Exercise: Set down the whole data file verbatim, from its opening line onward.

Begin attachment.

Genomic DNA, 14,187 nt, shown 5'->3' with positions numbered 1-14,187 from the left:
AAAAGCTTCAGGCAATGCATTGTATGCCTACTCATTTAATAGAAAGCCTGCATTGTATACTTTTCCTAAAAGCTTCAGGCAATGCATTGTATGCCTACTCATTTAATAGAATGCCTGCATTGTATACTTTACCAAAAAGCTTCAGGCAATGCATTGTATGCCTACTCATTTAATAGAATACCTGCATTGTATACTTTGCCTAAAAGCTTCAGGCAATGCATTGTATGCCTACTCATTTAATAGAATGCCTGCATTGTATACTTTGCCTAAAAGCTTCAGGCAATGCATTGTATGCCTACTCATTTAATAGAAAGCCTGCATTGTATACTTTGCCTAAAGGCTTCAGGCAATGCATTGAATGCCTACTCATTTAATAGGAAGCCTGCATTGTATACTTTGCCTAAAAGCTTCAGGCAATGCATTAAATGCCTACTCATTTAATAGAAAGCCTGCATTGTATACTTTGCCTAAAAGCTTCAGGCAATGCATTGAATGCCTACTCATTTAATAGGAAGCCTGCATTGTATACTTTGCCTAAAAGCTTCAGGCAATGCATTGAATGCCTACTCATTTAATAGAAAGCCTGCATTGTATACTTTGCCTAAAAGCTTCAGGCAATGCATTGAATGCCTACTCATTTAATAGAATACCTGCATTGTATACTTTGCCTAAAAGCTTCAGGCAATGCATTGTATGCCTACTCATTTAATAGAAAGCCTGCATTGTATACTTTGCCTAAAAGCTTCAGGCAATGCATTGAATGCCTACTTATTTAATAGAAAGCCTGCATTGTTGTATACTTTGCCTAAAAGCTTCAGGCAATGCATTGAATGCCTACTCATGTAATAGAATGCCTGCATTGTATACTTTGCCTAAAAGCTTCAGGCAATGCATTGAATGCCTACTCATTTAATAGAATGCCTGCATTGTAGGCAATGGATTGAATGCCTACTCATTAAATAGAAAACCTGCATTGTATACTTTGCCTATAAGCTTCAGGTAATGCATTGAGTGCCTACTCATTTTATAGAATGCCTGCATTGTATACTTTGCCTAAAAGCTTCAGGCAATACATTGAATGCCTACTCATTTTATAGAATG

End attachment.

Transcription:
Genomic DNA, 14,187 nt, shown 5'->3' with positions numbered 1-14,187 from the left:
AAAAGCTTCAGGCAATGCATTGTATGCCTACTCATTTAATAGAAAGCCTGCATTGTATACTTTTCCTAAAAGCTTCAGGCAATGCATTGTATGCCTACTCATTTAATAGAATGCCTGCATTGTATACTTTACCAAAAAGCTTCAGGCAATGCATTGTATGCCTACTCATTTAATAGAATACCTGCATTGTATACTTTGCCTAAAAGCTTCAGGCAATGCATTGTATGCCTACTCATTTAATAGAATGCCTGCATTGTATACTTTGCCTAAAAGCTTCAGGCAATGCATTGTATGCCTACTCATTTAATAGAAAGCCTGCATTGTATACTTTGCCTAAAGGCTTCAGGCAATGCATTGAATGCCTACTCATTTAATAGGAAGCCTGCATTGTATACTTTGCCTAAAAGCTTCAGGCAATGCATTAAATGCCTACTCATTTAATAGAAAGCCTGCATTGTATACTTTGCCTAAAAGCTTCAGGCAATGCATTGAATGCCTACTCATTTAATAGGAAGCCTGCATTGTATACTTTGCCTAAAAGCTTCAGGCAATGCATTGAATGCCTACTCATTTAATAGAAAGCCTGCATTGTATACTTTGCCTAAAAGCTTCAGGCAATGCATTGAATGCCTACTCATTTAATAGAATACCTGCATTGTATACTTTGCCTAAAAGCTTCAGGCAATGCATTGTATGCCTACTCATTTAATAGAAAGCCTGCATTGTATACTTTGCCTAAAAGCTTCAGGCAATGCATTGAATGCCTACTTATTTAATAGAAAGCCTGCATTGTTGTATACTTTGCCTAAAAGCTTCAGGCAATGCATTGAATGCCTACTCATGTAATAGAATGCCTGCATTGTATACTTTGCCTAAAAGCTTCAGGCAATGCATTGAATGCCTACTCATTTAATAGAATGCCTGCATTGTAGGCAATGGATTGAATGCCTACTCATTAAATAGAAAACCTGCATTGTATACTTTGCCTATAAGCTTCAGGTAATGCATTGAGTGCCTACTCATTTTATAGAATGCCTGCATTGTATACTTTGCCTAAAAGCTTCAGGCAATACATTGAATGCCTACTCATTTTATAGAATG